Posted on Wednesday, 02.27.08
About the 9/11 war crimes trial
Mustafa Ahmad al Hawsawi, a Saudi, is alleged to have helped the hijackers with money, Western clothing, traveler's checks and credit cards. The ICRC says Pakistani authorities arrested him March 1, 2003 in Rawalpindi, Pakistan. Hawsawi served as a witness in the Zacarias Moussaoui trial, saying he had seen Moussaoui at an al Qaeda guesthouse in Kandahar, Afghanistan, in the first half of 2001, but was never introduced to him nor conducted operations with him.
Army Col. Stephen Henley at far left,
was the trial judge during the Bush administration effort. Army Col. James L. Pohl, the chief of the military commissions judiciary, to Henley's right, assigned himself to the case. Pohl is the most senior JAG in the U.S. Army and currently the only judge actively hearing cases at Camp Justice in Cuba.
A Miami Herald profile of the judge
The Sept. 11, 2001 military commissions conspiracy charges
Eight crimes are alleged in the 9/11 sworn charge sheet starting with conspiracy in the attacks, specifically with Osama bin Laden, other senior al Qaeda members and the Sept. 11, 2001 hijackers. They are also charged with committing murder in violation of the law of war, attacking civilians, and providing material support for terrorism. Mohammed, bin Attash, Bin al Shibh and Baluchi are also charged specifically with hijacking four aircraft -- two that hit the World Trade Center towers in New York, the one that hit the Pentagon and the one that crashed in the western Pennsylvania countryside. According to the Pentagon, the attacks killed 2,976 people. Conviction can carry the death penalty by a method to be chosen by the Secretary of Defense.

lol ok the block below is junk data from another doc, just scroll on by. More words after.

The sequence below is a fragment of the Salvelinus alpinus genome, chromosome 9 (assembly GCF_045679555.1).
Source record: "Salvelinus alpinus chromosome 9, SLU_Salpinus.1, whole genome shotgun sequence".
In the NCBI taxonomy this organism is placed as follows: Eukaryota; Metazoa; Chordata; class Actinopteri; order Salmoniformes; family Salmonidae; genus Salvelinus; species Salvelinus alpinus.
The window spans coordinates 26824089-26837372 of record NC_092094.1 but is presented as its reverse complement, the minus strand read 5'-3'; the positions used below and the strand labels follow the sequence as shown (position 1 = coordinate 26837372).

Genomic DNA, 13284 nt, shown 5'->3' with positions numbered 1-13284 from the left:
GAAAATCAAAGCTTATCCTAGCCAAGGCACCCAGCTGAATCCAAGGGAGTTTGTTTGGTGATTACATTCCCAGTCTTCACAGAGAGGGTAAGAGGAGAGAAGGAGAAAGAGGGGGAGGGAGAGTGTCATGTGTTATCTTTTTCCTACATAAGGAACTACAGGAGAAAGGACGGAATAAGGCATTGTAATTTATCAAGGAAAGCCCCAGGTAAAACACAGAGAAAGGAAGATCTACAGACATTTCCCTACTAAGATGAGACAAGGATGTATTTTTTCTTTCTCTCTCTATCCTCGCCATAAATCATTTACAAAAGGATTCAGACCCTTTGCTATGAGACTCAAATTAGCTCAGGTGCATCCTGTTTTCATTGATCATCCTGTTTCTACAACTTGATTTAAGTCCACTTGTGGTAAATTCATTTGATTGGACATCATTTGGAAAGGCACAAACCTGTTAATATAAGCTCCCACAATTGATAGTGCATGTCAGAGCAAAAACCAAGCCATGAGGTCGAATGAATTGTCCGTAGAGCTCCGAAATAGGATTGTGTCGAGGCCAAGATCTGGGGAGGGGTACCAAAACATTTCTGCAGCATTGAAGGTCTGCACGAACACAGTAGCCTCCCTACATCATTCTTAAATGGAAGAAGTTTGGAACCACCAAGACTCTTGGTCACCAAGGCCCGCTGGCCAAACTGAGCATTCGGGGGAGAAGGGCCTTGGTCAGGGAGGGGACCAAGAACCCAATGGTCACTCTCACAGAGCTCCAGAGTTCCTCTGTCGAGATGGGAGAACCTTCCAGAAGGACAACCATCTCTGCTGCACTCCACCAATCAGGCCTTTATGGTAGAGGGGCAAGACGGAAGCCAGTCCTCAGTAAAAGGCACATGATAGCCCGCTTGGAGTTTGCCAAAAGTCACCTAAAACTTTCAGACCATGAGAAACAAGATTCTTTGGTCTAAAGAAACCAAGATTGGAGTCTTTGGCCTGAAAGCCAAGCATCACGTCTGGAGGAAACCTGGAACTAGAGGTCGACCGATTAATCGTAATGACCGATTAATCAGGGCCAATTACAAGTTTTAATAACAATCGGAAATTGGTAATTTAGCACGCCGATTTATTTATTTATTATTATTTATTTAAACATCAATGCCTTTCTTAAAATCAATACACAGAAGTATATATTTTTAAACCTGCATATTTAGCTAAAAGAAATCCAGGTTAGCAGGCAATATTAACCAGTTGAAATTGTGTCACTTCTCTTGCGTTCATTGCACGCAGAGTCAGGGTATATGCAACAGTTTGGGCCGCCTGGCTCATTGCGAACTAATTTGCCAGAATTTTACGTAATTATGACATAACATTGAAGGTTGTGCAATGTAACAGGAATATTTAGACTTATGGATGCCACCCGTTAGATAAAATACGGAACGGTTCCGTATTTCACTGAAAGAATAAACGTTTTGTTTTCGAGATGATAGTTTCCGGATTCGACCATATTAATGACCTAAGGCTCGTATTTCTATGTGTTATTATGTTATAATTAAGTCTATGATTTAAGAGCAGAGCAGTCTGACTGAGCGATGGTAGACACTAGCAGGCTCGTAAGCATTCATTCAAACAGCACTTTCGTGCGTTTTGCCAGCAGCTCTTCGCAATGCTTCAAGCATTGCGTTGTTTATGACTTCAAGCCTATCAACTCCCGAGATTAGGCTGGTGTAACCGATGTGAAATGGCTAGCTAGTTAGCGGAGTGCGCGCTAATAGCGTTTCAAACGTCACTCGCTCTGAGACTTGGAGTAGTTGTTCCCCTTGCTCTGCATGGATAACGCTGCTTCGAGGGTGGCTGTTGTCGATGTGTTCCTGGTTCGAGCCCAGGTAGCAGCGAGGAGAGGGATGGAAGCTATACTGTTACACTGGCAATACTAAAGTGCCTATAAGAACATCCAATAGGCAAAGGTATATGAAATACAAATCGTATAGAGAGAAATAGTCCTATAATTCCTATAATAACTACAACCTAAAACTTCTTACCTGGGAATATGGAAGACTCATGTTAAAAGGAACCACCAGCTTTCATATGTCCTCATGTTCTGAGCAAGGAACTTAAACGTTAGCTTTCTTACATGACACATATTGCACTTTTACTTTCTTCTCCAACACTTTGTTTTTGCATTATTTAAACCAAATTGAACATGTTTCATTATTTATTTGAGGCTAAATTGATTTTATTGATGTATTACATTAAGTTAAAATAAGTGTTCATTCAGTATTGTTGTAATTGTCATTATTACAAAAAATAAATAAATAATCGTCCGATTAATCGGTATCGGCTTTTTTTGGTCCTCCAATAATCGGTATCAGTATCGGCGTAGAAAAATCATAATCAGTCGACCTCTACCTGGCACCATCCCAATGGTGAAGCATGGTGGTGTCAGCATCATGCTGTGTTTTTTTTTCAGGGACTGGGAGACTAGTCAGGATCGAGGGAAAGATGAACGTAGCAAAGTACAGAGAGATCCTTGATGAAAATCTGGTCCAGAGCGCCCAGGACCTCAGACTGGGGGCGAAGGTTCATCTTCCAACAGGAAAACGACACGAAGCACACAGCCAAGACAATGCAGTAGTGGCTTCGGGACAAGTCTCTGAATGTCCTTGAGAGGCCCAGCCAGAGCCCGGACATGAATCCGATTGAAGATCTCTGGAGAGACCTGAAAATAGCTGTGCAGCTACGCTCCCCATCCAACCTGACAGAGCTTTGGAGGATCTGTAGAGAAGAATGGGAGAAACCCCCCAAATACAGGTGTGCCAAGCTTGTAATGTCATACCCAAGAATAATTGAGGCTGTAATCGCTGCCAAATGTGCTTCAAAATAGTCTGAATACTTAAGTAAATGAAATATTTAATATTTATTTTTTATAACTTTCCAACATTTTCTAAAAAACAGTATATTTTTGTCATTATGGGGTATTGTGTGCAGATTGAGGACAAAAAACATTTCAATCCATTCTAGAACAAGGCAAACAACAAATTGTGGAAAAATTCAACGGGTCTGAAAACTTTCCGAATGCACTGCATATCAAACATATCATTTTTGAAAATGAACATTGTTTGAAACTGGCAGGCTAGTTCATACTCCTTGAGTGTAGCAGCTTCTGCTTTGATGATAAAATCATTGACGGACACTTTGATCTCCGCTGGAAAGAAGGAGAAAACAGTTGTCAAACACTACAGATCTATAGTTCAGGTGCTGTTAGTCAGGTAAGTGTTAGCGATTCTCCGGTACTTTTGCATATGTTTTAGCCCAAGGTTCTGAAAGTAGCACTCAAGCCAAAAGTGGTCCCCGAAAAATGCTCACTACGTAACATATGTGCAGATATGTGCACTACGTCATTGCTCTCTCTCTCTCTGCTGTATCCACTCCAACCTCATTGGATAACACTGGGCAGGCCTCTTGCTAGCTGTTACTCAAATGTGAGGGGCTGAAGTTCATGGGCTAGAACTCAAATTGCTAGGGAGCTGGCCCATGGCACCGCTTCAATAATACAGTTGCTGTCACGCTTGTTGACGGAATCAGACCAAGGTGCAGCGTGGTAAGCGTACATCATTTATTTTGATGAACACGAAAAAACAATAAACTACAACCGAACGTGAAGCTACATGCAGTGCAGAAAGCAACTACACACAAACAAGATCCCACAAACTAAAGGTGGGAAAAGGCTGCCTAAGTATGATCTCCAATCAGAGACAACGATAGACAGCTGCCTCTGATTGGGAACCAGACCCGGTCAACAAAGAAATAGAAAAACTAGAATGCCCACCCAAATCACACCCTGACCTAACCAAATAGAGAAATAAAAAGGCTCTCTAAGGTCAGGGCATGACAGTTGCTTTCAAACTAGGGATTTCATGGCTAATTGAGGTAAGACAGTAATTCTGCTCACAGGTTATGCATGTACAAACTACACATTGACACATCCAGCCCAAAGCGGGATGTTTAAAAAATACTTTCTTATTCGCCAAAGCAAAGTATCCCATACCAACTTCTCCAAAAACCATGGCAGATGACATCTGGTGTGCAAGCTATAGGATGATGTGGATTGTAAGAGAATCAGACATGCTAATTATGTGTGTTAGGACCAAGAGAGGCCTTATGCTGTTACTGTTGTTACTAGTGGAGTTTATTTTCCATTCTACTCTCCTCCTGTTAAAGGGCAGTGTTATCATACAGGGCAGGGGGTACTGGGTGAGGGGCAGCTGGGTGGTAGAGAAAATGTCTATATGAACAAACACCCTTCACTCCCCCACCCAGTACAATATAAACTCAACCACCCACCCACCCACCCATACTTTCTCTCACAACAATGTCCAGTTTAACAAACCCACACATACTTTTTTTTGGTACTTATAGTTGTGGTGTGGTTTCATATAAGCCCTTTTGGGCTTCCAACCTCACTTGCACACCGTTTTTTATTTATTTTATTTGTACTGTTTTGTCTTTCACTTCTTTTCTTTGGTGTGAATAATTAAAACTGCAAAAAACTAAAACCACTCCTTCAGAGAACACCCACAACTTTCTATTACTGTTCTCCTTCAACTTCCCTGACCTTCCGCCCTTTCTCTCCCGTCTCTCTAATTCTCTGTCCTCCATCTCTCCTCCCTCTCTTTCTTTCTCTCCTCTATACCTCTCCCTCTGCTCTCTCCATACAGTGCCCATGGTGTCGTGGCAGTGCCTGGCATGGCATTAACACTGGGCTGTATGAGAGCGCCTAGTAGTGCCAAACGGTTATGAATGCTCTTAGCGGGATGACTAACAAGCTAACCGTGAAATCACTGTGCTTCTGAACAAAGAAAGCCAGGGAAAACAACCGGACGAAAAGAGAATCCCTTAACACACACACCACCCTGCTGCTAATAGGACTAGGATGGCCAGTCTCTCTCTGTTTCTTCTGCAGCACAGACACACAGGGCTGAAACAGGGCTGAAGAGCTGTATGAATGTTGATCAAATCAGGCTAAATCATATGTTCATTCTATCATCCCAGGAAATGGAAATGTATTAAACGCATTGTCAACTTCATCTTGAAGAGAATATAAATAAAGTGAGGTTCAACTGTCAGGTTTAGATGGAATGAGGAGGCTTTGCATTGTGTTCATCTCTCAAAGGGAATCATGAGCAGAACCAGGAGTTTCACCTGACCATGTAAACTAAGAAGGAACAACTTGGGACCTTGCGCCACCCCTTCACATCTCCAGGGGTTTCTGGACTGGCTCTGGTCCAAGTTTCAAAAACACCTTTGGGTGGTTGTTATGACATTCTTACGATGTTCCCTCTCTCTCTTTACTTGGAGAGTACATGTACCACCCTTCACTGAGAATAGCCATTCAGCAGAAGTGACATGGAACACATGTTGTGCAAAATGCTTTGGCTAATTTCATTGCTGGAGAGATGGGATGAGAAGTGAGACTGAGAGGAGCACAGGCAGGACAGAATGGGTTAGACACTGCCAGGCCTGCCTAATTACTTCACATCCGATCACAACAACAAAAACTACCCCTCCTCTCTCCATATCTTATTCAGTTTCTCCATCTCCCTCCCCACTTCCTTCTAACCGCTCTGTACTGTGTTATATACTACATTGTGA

The Tribunal Chamber
The Pentagon has built a $12 million Expeditionary Legal Complex with a snoop-proof courtroom capable of trying six alleged co-conspirators before one judge and jury. Media and other observers are sequestered in a soundproofed room behind thick glass, at the rear, and hear the court audio feed on a 40-second delay. The judge at the front and a court security officer have mute buttons to silence the feed to the observers' booth -- if they suspect someone in court could spill classified information. Pentagon workers have installed a curtain inside the spectators gallery to wall off victims, chosen by lottery, from the other observers at the back of the courtroom.
The chief war crimes prosecutor, Army Brig. Gen. Mark Martins, left, has named himself and 10 other prosecutors to the case. The lead 9/11 case prosecutors, or trial counsel, are retired Army Col. Robert Swann, formerly the Pentagon's chief prosecutor for military commissions and Edward Ryan, a civilian attorney with the Department of Justice. Both men had the case during the Bush era. Deputy trial counsel include Joanna Baltes of the Justice Department, Clayton G. Trivett Jr., a reserve Navy lieutenant commander and Jeffrey Groharing, a reserve U.S. Marine lieutenant colonel. The assistant trial counsel include Marine Maj. Joshua Kirk, Navy Lt. Kiersten Korczynski, Army Capt. Michael Lebowitz, Army Maj. Robert McGovern and Nicole Tate, a civilian.
Guantánamo prison spokesmen refuse to identify the hunger strikers. But the Justice Department has been notifying the attorneys of captives who have become so malnourished that they require forced-feedings. Attorneys for 13 of the men have, in turn, notified The Miami Herald of their identities.